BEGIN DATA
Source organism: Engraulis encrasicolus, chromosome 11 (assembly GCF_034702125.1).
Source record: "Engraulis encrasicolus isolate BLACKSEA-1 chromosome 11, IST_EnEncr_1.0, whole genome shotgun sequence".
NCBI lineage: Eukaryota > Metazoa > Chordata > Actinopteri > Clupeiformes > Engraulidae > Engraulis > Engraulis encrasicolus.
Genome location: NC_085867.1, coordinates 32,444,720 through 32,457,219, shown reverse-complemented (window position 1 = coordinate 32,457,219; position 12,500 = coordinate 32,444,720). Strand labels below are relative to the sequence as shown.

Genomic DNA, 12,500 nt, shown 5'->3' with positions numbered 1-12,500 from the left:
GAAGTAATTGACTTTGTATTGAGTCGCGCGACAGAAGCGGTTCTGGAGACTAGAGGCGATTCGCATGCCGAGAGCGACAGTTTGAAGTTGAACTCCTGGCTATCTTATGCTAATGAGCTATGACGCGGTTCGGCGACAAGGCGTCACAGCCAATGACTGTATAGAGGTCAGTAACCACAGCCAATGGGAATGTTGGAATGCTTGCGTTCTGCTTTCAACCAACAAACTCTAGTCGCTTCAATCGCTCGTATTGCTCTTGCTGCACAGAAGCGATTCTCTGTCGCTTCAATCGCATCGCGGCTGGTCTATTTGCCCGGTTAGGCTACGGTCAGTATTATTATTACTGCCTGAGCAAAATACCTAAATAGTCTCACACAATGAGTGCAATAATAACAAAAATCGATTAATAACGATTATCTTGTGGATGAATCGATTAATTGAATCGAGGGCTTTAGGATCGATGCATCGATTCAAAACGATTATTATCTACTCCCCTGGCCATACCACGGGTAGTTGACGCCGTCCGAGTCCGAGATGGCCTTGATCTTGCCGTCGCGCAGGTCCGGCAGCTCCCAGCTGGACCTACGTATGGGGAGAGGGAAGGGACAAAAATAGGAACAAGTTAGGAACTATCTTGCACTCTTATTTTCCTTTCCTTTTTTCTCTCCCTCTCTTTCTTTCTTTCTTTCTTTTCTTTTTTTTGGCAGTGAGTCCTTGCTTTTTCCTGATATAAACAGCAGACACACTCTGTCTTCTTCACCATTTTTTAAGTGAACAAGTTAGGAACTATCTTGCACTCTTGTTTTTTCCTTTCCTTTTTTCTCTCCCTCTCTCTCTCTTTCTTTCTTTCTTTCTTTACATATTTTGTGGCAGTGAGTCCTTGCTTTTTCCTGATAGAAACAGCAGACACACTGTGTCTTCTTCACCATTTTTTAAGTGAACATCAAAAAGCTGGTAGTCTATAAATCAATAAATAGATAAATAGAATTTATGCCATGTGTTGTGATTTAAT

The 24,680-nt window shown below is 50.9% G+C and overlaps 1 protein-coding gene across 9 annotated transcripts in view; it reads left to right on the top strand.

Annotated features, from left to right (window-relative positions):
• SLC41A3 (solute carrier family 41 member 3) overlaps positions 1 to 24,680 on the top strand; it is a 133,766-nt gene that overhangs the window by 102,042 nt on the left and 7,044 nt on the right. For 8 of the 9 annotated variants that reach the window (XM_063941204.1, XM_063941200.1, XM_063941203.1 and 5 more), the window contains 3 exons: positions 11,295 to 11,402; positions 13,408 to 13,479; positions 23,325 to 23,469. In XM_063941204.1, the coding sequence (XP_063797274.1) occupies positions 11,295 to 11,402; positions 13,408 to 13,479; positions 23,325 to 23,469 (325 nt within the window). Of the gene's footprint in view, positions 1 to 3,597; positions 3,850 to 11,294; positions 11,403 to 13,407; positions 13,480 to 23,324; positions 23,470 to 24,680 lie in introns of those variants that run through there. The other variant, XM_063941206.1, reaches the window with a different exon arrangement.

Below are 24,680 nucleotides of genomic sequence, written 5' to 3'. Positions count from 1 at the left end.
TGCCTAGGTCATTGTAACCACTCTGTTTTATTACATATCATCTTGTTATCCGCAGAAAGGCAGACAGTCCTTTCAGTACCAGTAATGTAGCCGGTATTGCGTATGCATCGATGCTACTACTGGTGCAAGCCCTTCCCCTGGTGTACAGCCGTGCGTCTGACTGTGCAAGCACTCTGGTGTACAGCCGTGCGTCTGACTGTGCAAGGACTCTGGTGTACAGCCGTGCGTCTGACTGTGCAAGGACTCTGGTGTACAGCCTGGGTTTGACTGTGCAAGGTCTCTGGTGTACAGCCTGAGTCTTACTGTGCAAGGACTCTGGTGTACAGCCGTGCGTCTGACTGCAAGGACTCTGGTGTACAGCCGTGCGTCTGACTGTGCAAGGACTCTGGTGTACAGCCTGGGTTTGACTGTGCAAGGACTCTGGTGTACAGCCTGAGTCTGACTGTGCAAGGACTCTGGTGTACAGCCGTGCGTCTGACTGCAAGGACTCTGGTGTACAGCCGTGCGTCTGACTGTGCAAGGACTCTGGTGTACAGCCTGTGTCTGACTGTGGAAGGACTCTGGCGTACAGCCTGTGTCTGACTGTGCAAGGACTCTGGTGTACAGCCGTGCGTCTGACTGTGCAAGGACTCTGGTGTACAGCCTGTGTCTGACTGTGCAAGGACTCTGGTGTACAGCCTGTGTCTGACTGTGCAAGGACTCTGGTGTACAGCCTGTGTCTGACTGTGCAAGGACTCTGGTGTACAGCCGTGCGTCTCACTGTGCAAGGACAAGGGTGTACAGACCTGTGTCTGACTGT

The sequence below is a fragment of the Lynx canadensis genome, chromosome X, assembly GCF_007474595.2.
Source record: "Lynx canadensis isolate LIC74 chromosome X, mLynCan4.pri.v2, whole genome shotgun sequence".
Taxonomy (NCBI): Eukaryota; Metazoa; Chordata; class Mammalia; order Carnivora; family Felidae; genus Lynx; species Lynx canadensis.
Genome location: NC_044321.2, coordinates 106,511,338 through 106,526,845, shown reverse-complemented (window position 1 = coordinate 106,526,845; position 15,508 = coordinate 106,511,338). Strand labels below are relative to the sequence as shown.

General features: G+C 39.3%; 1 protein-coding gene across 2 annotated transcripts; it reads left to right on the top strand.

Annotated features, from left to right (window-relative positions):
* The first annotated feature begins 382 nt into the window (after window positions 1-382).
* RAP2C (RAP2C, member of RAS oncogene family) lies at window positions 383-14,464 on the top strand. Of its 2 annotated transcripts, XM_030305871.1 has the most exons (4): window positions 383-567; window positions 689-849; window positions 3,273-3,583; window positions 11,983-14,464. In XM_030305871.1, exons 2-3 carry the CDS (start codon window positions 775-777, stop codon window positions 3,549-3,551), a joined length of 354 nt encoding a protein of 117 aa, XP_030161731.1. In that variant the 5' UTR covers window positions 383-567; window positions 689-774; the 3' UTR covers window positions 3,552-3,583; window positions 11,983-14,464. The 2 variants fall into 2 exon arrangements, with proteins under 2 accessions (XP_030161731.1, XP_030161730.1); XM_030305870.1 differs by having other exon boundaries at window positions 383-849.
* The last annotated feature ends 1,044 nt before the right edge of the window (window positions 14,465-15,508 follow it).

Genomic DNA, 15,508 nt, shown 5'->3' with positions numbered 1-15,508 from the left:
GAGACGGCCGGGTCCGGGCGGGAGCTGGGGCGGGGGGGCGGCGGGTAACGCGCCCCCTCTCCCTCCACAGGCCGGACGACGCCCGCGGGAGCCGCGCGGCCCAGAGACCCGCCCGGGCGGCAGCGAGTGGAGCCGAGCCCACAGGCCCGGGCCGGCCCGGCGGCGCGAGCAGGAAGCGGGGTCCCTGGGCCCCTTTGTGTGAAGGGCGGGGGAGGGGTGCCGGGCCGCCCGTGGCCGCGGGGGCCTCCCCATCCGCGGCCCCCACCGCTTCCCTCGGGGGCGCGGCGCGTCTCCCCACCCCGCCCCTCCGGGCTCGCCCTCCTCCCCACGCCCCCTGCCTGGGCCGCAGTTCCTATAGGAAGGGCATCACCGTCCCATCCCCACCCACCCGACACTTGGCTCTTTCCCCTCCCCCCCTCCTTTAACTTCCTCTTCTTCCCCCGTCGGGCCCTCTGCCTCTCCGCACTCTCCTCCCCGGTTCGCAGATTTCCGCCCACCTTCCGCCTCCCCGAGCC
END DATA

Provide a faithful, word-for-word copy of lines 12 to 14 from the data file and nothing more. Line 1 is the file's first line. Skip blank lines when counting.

The sequence below is a fragment of the Lynx canadensis genome, chromosome X, assembly GCF_007474595.2.
Source record: "Lynx canadensis isolate LIC74 chromosome X, mLynCan4.pri.v2, whole genome shotgun sequence".
Taxonomy (NCBI): Eukaryota; Metazoa; Chordata; class Mammalia; order Carnivora; family Felidae; genus Lynx; species Lynx canadensis.